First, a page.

8 Essential Habits for Optimum Brain Performance

Dan Beverly

Goldilocks and her amazing brain

Your brain is the ultimate analogue supercomputer, currently light-years ahead of anything man has so far managed to create. But to offer you its full capacity, your brain needs just the right neurochemistry before it’s firing on all cylinders.

To help achieve that optimum state, here are 8 essential activities you can engage your brain in to improve your brain’s performance, each and every day.

1. Sleep Time

Sleep is vitally important to the brain. For the supercomputer that is constantly working overtime, this is the closest it comes to going offline, powering-down different parts of the brain as we drift off to sleep.

When we give the brain the rest it needs, we consolidate the learning and recover from the experiences of today. And we recharge our brains ready for tomorrow.

If you are having difficulty getting to sleep, there are several things you can do to help your brain. Keep all technology and screens out of the bedroom; no work or exercise (except sex) 60 minutes before bedtime; no hot showers or baths (your brain needs time to cool in preparation for sleep). And no heavy conversations about serious topics just before bed.

2. Focus Time

When we zero-in on tasks in a goal-oriented way, we take on challenges that make deep connections in the brain. These new connections come with a dose of useful neurotransmitters like adrenaline and dopamine that gets us inspired, motivated and into focused action.

This Focus Time in our routines is crucial for moving our big change projects forward. To make sure it happens, schedule-in Focus Time and avoid the daily grind consuming the entire day. To capitalise on it further, schedule your Focus Time for your best times of day – for most of us, in the morning. And before you look at email!

3. Connection Time

The brain is hugely social (including at work). There’s plenty of neuroscientific research that shows social considerations are as important to the brain as our primary survival needs.

When we connect with other people, especially in person, and when we take the time to appreciate our connections to the world around us, we activate the brain’s relational circuitry. We feel involved and included, we generate new thoughts and ideas, we feel a sense of contribution. All good brain-friendly stimuli.

4. Experiential Time

One feature that makes the human brain so very special is neuroplasticity: its ability to continuously change, learn and adapt to unexpected and varying circumstances in novel and creative ways.

When we enjoy novel experiences, allow ourselves to be spontaneous and creative, are adventurous and try new things, we help make new connections in the brain. Purposefully seek-out new experiences to feed your brain – even if just a different route to work.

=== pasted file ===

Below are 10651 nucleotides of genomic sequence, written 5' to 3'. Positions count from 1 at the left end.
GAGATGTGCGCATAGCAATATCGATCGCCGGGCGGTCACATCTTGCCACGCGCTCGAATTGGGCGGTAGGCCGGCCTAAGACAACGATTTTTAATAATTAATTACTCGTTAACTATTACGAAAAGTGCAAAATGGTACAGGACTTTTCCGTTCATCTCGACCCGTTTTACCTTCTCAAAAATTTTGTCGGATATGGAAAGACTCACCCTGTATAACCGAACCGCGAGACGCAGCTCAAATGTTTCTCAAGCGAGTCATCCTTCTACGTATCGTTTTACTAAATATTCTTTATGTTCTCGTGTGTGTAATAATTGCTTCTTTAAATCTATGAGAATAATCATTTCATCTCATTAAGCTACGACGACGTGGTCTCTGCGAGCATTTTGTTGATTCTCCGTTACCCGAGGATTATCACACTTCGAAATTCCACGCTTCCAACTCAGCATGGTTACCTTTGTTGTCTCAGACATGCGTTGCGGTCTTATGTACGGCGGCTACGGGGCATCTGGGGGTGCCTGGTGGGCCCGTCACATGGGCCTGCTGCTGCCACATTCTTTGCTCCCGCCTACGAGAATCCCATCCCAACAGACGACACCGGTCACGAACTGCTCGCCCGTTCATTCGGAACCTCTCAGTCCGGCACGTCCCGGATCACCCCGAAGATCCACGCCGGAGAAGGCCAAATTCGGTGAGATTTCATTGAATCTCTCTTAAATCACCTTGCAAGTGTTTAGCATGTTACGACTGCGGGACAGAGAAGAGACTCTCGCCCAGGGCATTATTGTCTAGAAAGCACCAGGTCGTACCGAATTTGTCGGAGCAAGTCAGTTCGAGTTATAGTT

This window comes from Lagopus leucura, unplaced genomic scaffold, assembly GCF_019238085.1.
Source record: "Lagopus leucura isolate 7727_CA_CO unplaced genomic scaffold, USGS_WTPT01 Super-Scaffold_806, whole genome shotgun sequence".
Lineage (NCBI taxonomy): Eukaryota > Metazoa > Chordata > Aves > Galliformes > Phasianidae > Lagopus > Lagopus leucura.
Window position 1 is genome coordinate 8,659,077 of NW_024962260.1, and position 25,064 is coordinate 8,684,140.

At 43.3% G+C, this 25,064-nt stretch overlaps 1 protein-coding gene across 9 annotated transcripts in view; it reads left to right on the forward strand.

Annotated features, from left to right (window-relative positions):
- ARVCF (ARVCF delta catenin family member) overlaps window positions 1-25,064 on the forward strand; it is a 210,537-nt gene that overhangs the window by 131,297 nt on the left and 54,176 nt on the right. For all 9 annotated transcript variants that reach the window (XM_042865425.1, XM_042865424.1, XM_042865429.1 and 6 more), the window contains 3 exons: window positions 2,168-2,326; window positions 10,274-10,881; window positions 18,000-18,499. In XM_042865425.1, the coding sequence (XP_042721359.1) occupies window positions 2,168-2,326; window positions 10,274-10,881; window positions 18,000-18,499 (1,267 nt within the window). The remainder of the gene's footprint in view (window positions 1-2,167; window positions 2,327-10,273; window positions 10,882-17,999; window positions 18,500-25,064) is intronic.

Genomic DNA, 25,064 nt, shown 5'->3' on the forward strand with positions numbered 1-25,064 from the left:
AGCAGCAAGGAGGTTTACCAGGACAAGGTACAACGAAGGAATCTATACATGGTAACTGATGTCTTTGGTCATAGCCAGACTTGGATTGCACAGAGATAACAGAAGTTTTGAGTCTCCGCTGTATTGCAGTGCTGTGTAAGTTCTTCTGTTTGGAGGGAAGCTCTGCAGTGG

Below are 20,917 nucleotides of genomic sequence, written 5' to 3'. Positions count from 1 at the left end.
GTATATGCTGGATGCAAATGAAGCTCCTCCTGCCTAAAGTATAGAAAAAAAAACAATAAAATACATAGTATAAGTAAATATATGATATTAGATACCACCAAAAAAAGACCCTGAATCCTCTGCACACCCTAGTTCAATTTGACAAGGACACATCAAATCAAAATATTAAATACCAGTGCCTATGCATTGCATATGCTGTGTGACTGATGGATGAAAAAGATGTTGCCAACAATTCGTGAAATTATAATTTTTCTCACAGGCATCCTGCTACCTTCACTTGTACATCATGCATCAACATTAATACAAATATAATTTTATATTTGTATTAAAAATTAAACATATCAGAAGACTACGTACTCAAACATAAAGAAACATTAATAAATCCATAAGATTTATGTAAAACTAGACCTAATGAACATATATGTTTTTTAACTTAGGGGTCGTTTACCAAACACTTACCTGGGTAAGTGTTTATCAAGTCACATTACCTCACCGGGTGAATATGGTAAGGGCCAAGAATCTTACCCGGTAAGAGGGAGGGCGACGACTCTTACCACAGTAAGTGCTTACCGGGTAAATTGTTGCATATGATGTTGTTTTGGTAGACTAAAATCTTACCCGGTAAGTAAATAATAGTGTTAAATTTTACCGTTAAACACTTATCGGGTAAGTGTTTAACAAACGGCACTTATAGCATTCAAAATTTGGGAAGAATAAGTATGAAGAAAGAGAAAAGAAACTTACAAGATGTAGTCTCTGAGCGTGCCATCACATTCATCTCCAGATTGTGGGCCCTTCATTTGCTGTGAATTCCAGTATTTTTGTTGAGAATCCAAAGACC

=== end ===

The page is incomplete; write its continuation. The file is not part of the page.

5. Physical Time

Exercise is great for the brain. And unlike the dedicated time necessary to see visible changes in your body, there are several noticeable improvements in your brain almost immediately as a result of exercise.

Exercise immediately means more blood to the brain: blood that is richer in oxygen and sugars to energise your brain. It can also positively change your mood in an instant: and since you can’t have a thought without a feeling, or a feeling with a thought, good moods = good thinking.

Exercise can also have a rhythmical, almost meditative quality to it, encouraging unconscious thoughts to surface. Exercise encourages new insights – and quietens your mind enough to have those insights be noticeable. I know I can’t remember the last time I returned from my run or my ride without having a great idea.

6. Puzzle Time

Working on the crossword, Sudoku or a jigsaw provides a little mental challenge and stretch – which the brain loves – without any intense feelings like despair. And finishing those puzzles stimulates the neurotransmitter dopamine, so feels good too.

This is not the same as saying it will directly improve the brain’s function. But gentle, non-taxing mental stimuli are great ways for the brain to relax and unplug from the incessant demands it is otherwise under.

7. Mindful Time

Mindfulness has become well-known of late. And most people know it takes a lot of deliberate practice to really engage in it fully. But we don’t have to go too far for our brain to see the benefits of this “time in”.

When we simply reflect internally, quietly focusing on sensations, images, thoughts and feelings, we help to better integrate the brain; and we take that balance forward into our day.

8. Down Time

Not the same as sleep, Down Time is when we are non-focused, without any specific goal, and simply relax and let our minds wander. This gives our brains a break and time enough to recharge.

To introduce more Down Time into your routine, you might like to focus less on what you need to start doing, and more on what you need to stop doing.

Engage Brain

The changing of nature of work has many more of us today being challenged to think for a living. The best way to meet that challenge is to look after your brain.

By engaging time in each of these 8 activities, you enable your brain to coordinate and balance itself, strengthen its internal connections and have it firing on all cylinders. Each and every day.

Dan Beverly

Dan Beverly is a leadership and performance coach helping high-calibre, high-performing professional women embrace the pivotal career moments.

To work with Dan, go online to book your complimentary “Session Zero” – and start capitalising on your pivotal career moment, today.

http://danbeverly.com/session-zero

2017-07-11T12:26:49+00:00

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